RCMP, Wet'suwet'en reach tentative deal to let gas company workers through
Trudeau faces questions about pipelines, Indigenous rights at town hall in B.C.
A tentative agreement has been reached to allow natural gas pipeline company workers to access an area in northern B..C. that had been the focal point of First Nations opposition to a pipeline project in their traditional territory.
The pipeline project is run by TransCanada Corp. and is meant to transport natural gas from northeastern B.C. to the coast, where a liquefied natural gas project is scheduled for construction.
The Unist'ot'en camp is the site of a fortified checkpoint preventing people working on the Coastal GasLink project from accessing the Wet'suwet'en territory, which sits about 300 kilometres west of Prince George, B.C.
Barriers to entering the territory were beefed up this week following news that RCMP were moving in to enforce an interim injunction order that was awarded to Coastal GasLink in December, when the company successfully argued it needed access to the road to proceed with pre-construction activities.
The hereditary leadership of the Wet'suwet'en Nation spelled out some of the details of the tentative deal at the healing centre of the Unist'ot'en camp Wednesday afternoon.
Wet'suwet'en hereditary Chief Namoks said all the hereditary chiefs were in agreement on how they'd like to see things go forward in the near future, out of concern for how a second wave of RCMP enforcement might unfold.
The moment RCMP and a convoy of vehicles arrived at <a href="https://twitter.com/hashtag/Unistoten?src=hash&ref_src=twsrc%5Etfw">#Unistoten</a> this afternoon. RCMP and hereditary chiefs announced late this morning that chiefs, elders and media would be allowed to pass the exclusion zone checkpoint and go to <a href="https://twitter.com/hashtag/Unistoten?src=hash&ref_src=twsrc%5Etfw">#Unistoten</a> <a href="https://t.co/5tMahlVO8i">pic.twitter.com/5tMahlVO8i</a>—@pieglue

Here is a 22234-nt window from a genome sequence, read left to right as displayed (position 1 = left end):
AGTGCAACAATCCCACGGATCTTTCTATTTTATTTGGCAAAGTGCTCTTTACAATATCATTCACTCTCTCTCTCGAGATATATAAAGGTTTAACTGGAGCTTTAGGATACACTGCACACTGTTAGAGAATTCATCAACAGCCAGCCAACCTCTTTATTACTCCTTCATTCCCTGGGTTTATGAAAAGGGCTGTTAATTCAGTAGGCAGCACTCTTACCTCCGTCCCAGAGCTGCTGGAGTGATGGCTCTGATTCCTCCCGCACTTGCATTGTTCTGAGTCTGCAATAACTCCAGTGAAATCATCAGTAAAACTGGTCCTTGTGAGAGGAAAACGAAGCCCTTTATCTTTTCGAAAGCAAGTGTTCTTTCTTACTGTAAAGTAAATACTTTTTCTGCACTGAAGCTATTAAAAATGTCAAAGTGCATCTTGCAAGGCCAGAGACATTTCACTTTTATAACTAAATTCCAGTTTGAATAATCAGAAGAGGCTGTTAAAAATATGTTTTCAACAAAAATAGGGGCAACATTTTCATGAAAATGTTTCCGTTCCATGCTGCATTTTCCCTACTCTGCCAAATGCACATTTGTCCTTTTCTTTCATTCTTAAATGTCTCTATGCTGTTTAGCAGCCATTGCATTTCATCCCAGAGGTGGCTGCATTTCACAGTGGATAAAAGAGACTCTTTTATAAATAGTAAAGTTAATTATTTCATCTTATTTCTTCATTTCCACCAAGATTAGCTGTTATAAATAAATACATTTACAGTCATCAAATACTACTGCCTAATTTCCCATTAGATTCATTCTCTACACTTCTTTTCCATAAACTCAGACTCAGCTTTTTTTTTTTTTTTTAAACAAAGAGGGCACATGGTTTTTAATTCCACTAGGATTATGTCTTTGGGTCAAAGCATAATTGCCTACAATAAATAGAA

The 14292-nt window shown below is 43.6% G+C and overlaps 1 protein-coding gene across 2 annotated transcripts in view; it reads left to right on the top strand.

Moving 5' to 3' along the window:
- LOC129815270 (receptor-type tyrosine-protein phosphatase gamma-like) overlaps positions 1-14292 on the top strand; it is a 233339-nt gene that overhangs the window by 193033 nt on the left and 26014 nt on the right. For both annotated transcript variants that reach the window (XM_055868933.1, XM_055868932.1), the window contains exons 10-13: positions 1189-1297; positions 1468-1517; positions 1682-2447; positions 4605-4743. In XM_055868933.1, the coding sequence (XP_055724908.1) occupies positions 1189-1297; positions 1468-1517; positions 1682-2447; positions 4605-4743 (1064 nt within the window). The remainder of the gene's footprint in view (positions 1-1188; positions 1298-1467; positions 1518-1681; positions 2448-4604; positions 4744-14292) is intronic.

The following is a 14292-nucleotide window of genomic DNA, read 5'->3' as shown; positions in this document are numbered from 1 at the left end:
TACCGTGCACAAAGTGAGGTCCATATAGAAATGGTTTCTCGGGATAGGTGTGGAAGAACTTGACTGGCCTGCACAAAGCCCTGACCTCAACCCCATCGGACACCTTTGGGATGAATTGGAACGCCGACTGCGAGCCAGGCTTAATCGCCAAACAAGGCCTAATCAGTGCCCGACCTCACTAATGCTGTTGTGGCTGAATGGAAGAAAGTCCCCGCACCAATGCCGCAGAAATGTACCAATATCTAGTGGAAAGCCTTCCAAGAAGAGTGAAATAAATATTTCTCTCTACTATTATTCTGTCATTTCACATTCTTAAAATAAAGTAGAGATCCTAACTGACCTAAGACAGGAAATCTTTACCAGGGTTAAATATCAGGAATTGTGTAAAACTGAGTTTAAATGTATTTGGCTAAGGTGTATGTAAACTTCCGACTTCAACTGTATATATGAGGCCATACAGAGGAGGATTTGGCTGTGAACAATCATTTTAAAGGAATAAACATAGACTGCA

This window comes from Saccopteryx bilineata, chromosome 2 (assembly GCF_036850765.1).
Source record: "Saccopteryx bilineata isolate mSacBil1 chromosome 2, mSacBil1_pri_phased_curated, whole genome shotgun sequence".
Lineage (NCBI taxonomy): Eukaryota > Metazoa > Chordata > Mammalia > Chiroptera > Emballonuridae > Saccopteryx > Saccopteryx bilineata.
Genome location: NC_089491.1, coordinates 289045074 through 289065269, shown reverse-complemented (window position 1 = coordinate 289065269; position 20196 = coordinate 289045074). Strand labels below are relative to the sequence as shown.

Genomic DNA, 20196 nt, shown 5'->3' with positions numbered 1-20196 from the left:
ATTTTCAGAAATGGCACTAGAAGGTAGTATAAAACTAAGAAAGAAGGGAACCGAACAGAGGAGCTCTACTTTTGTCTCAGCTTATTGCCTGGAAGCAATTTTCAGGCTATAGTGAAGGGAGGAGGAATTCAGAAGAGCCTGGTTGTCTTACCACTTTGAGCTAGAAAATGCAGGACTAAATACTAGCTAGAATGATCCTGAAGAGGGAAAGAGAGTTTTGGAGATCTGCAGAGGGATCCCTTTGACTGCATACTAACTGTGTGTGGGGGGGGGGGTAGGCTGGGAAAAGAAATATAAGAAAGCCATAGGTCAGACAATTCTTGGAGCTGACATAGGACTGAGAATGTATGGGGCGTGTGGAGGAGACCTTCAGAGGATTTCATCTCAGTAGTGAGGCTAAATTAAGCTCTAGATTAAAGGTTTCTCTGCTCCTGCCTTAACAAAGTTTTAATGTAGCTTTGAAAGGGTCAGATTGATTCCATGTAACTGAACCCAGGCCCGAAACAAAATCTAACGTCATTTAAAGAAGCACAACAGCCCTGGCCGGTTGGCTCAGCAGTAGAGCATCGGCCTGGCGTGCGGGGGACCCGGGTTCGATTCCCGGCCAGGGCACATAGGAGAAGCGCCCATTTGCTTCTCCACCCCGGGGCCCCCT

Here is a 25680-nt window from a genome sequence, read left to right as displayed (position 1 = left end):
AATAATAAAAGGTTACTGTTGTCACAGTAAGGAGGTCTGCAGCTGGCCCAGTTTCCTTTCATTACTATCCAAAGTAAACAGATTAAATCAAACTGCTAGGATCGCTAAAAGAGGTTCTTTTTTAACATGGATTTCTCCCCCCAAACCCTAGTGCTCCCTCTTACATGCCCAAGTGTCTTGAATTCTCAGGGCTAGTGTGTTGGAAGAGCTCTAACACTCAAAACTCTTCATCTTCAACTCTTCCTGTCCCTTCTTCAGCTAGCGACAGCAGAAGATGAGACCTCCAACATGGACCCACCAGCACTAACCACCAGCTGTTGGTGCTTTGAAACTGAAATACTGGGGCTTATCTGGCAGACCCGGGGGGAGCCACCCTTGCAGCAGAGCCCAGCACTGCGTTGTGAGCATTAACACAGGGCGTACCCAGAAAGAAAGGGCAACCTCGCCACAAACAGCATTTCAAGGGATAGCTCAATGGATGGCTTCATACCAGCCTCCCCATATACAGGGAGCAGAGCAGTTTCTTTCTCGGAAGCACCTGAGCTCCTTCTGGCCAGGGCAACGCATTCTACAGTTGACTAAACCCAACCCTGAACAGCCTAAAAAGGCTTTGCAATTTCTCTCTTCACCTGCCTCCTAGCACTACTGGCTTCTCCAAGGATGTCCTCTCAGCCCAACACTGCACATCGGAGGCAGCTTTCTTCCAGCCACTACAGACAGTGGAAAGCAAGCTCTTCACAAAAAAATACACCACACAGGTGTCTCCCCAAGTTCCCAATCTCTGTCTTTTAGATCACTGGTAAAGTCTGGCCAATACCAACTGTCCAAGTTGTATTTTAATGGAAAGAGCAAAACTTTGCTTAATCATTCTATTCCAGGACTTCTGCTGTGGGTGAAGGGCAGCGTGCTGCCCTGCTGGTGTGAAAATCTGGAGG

He said the last word on the agreement made among the chiefs and presented to the RCMP was up to hereditary Chief Knedebeas because it's his territory.
"He does not want any more of our people traumatized or arrested. And the trauma that has happened to the people that are there right now is our worry," said Namoks.
"It's very insulting, but it's negotiations, a give and take. We need to look after our people. But there will be no construction, that must be made very clear."
Under the tentative deal, the RCMP would agree not to enter the healing centre without permission and the Wet'suwet'en would allow workers to access the territory by Thursday 2 p.m. PT. Talks on the deal will resume Thursday morning.
Not consenting to construction
The chiefs said this development doesn't mean they're consenting to the Coastal GasLink pipeline being built through their traditional territory, rather it's a temporary solution to de-escalate things while everyone figures out their next moves.
As details of the agreement were described to those at the Unist'ot'en healing centre Wednesday it was clear people there still had concerns about their safety moving forward.